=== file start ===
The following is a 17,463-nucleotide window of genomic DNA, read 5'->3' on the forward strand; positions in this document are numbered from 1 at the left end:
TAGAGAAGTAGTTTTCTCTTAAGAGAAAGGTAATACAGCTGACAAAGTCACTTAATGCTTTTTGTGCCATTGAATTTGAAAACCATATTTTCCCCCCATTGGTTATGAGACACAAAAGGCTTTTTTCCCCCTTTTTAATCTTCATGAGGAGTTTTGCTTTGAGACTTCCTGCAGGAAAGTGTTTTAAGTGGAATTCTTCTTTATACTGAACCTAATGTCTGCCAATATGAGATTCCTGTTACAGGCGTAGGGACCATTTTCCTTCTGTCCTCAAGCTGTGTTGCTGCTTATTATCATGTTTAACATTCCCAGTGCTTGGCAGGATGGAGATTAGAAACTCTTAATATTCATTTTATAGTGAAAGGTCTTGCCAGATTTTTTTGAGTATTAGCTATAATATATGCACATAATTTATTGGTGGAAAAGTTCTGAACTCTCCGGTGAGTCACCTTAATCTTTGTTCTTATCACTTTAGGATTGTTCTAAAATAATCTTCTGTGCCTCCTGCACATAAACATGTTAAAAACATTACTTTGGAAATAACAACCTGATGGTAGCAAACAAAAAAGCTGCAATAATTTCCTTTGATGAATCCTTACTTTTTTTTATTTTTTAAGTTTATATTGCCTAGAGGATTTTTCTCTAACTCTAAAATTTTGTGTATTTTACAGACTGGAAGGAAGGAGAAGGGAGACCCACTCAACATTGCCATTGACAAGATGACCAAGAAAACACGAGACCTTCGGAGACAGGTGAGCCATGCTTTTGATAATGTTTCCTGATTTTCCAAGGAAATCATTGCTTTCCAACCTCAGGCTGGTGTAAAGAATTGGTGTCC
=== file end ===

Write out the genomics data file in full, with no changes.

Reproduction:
The following is a 17,463-nucleotide window of genomic DNA, read 5'->3' on the forward strand; positions in this document are numbered from 1 at the left end:
TAGAGAAGTAGTTTTCTCTTAAGAGAAAGGTAATACAGCTGACAAAGTCACTTAATGCTTTTTGTGCCATTGAATTTGAAAACCATATTTTCCCCCCATTGGTTATGAGACACAAAAGGCTTTTTTCCCCCTTTTTAATCTTCATGAGGAGTTTTGCTTTGAGACTTCCTGCAGGAAAGTGTTTTAAGTGGAATTCTTCTTTATACTGAACCTAATGTCTGCCAATATGAGATTCCTGTTACAGGCGTAGGGACCATTTTCCTTCTGTCCTCAAGCTGTGTTGCTGCTTATTATCATGTTTAACATTCCCAGTGCTTGGCAGGATGGAGATTAGAAACTCTTAATATTCATTTTATAGTGAAAGGTCTTGCCAGATTTTTTTGAGTATTAGCTATAATATATGCACATAATTTATTGGTGGAAAAGTTCTGAACTCTCCGGTGAGTCACCTTAATCTTTGTTCTTATCACTTTAGGATTGTTCTAAAATAATCTTCTGTGCCTCCTGCACATAAACATGTTAAAAACATTACTTTGGAAATAACAACCTGATGGTAGCAAACAAAAAAGCTGCAATAATTTCCTTTGATGAATCCTTACTTTTTTTTATTTTTTAAGTTTATATTGCCTAGAGGATTTTTCTCTAACTCTAAAATTTTGTGTATTTTACAGACTGGAAGGAAGGAGAAGGGAGACCCACTCAACATTGCCATTGACAAGATGACCAAGAAAACACGAGACCTTCGGAGACAGGTGAGCCATGCTTTTGATAATGTTTCCTGATTTTCCAAGGAAATCATTGCTTTCCAACCTCAGGCTGGTGTAAAGAATTGGTGTCC